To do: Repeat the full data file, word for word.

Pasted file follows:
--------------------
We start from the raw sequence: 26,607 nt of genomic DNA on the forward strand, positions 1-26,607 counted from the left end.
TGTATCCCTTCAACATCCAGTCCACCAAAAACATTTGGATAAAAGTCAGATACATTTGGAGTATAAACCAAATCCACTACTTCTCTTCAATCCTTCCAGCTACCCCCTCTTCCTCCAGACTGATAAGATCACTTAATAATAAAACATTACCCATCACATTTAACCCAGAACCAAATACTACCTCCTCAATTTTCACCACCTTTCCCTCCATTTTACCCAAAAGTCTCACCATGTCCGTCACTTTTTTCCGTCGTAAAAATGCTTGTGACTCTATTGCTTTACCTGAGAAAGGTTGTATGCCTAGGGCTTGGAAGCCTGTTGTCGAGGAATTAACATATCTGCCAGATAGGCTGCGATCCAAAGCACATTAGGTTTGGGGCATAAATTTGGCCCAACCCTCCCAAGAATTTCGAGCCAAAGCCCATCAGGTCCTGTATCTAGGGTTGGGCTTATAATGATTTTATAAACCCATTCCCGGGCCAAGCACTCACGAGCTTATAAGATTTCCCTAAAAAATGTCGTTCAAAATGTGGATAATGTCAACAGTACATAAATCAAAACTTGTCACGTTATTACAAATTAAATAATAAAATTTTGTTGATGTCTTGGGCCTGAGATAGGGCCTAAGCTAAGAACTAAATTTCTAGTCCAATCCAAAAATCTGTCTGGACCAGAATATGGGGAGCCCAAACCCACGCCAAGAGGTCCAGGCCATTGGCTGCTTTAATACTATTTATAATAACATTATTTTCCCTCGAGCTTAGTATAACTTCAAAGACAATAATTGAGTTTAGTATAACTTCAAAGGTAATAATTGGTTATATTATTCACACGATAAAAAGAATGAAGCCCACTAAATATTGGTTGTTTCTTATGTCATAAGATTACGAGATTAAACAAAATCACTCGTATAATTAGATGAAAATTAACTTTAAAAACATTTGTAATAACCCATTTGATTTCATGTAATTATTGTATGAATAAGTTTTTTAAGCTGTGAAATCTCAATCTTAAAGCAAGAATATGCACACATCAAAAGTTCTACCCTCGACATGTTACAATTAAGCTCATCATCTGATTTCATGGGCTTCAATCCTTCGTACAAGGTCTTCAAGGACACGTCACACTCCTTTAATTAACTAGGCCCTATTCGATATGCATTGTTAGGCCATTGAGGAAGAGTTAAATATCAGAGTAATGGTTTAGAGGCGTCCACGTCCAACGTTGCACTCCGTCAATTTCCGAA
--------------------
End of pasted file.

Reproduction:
We start from the raw sequence: 26,607 nt of genomic DNA on the forward strand, positions 1-26,607 counted from the left end.
TGTATCCCTTCAACATCCAGTCCACCAAAAACATTTGGATAAAAGTCAGATACATTTGGAGTATAAACCAAATCCACTACTTCTCTTCAATCCTTCCAGCTACCCCCTCTTCCTCCAGACTGATAAGATCACTTAATAATAAAACATTACCCATCACATTTAACCCAGAACCAAATACTACCTCCTCAATTTTCACCACCTTTCCCTCCATTTTACCCAAAAGTCTCACCATGTCCGTCACTTTTTTCCGTCGTAAAAATGCTTGTGACTCTATTGCTTTACCTGAGAAAGGTTGTATGCCTAGGGCTTGGAAGCCTGTTGTCGAGGAATTAACATATCTGCCAGATAGGCTGCGATCCAAAGCACATTAGGTTTGGGGCATAAATTTGGCCCAACCCTCCCAAGAATTTCGAGCCAAAGCCCATCAGGTCCTGTATCTAGGGTTGGGCTTATAATGATTTTATAAACCCATTCCCGGGCCAAGCACTCACGAGCTTATAAGATTTCCCTAAAAAATGTCGTTCAAAATGTGGATAATGTCAACAGTACATAAATCAAAACTTGTCACGTTATTACAAATTAAATAATAAAATTTTGTTGATGTCTTGGGCCTGAGATAGGGCCTAAGCTAAGAACTAAATTTCTAGTCCAATCCAAAAATCTGTCTGGACCAGAATATGGGGAGCCCAAACCCACGCCAAGAGGTCCAGGCCATTGGCTGCTTTAATACTATTTATAATAACATTATTTTCCCTCGAGCTTAGTATAACTTCAAAGACAATAATTGAGTTTAGTATAACTTCAAAGGTAATAATTGGTTATATTATTCACACGATAAAAAGAATGAAGCCCACTAAATATTGGTTGTTTCTTATGTCATAAGATTACGAGATTAAACAAAATCACTCGTATAATTAGATGAAAATTAACTTTAAAAACATTTGTAATAACCCATTTGATTTCATGTAATTATTGTATGAATAAGTTTTTTAAGCTGTGAAATCTCAATCTTAAAGCAAGAATATGCACACATCAAAAGTTCTACCCTCGACATGTTACAATTAAGCTCATCATCTGATTTCATGGGCTTCAATCCTTCGTACAAGGTCTTCAAGGACACGTCACACTCCTTTAATTAACTAGGCCCTATTCGATATGCATTGTTAGGCCATTGAGGAAGAGTTAAATATCAGAGTAATGGTTTAGAGGCGTCCACGTCCAACGTTGCACTCCGTCAATTTCCGAA